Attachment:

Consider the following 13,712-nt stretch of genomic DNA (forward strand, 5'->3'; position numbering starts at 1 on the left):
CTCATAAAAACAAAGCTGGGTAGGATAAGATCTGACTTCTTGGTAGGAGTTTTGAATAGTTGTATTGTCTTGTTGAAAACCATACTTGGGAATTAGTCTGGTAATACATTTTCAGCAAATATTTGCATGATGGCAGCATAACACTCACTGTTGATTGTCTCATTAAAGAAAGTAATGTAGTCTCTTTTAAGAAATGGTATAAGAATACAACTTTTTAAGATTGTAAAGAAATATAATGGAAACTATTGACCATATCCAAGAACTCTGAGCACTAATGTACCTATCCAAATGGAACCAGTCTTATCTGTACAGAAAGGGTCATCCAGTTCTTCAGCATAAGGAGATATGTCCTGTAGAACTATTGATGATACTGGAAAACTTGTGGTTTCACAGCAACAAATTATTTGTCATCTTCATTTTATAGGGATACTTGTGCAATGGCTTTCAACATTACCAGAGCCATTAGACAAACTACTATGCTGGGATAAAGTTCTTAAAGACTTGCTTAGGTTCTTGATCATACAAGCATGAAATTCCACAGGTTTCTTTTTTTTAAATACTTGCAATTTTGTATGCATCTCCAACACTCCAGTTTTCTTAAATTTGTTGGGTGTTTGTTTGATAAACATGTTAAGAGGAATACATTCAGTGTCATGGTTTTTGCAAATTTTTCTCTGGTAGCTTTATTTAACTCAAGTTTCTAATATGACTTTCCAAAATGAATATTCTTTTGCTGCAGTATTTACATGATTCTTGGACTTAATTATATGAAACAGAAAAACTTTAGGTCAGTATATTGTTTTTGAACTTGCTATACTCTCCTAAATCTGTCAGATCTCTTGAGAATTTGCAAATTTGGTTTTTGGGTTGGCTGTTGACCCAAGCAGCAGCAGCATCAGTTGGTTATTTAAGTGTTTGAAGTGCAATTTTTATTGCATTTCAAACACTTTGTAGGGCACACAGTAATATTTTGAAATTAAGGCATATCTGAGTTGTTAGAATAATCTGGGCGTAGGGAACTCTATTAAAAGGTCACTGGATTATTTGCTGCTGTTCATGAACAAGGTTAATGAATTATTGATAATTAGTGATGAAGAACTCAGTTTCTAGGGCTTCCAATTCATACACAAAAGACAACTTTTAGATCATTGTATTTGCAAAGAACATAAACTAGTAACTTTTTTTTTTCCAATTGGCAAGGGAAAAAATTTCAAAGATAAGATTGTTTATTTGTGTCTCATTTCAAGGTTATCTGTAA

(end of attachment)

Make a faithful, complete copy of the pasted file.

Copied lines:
Consider the following 13,712-nt stretch of genomic DNA (forward strand, 5'->3'; position numbering starts at 1 on the left):
CTCATAAAAACAAAGCTGGGTAGGATAAGATCTGACTTCTTGGTAGGAGTTTTGAATAGTTGTATTGTCTTGTTGAAAACCATACTTGGGAATTAGTCTGGTAATACATTTTCAGCAAATATTTGCATGATGGCAGCATAACACTCACTGTTGATTGTCTCATTAAAGAAAGTAATGTAGTCTCTTTTAAGAAATGGTATAAGAATACAACTTTTTAAGATTGTAAAGAAATATAATGGAAACTATTGACCATATCCAAGAACTCTGAGCACTAATGTACCTATCCAAATGGAACCAGTCTTATCTGTACAGAAAGGGTCATCCAGTTCTTCAGCATAAGGAGATATGTCCTGTAGAACTATTGATGATACTGGAAAACTTGTGGTTTCACAGCAACAAATTATTTGTCATCTTCATTTTATAGGGATACTTGTGCAATGGCTTTCAACATTACCAGAGCCATTAGACAAACTACTATGCTGGGATAAAGTTCTTAAAGACTTGCTTAGGTTCTTGATCATACAAGCATGAAATTCCACAGGTTTCTTTTTTTTAAATACTTGCAATTTTGTATGCATCTCCAACACTCCAGTTTTCTTAAATTTGTTGGGTGTTTGTTTGATAAACATGTTAAGAGGAATACATTCAGTGTCATGGTTTTTGCAAATTTTTCTCTGGTAGCTTTATTTAACTCAAGTTTCTAATATGACTTTCCAAAATGAATATTCTTTTGCTGCAGTATTTACATGATTCTTGGACTTAATTATATGAAACAGAAAAACTTTAGGTCAGTATATTGTTTTTGAACTTGCTATACTCTCCTAAATCTGTCAGATCTCTTGAGAATTTGCAAATTTGGTTTTTGGGTTGGCTGTTGACCCAAGCAGCAGCAGCATCAGTTGGTTATTTAAGTGTTTGAAGTGCAATTTTTATTGCATTTCAAACACTTTGTAGGGCACACAGTAATATTTTGAAATTAAGGCATATCTGAGTTGTTAGAATAATCTGGGCGTAGGGAACTCTATTAAAAGGTCACTGGATTATTTGCTGCTGTTCATGAACAAGGTTAATGAATTATTGATAATTAGTGATGAAGAACTCAGTTTCTAGGGCTTCCAATTCATACACAAAAGACAACTTTTAGATCATTGTATTTGCAAAGAACATAAACTAGTAACTTTTTTTTTTCCAATTGGCAAGGGAAAAAATTTCAAAGATAAGATTGTTTATTTGTGTCTCATTTCAAGGTTATCTGTAA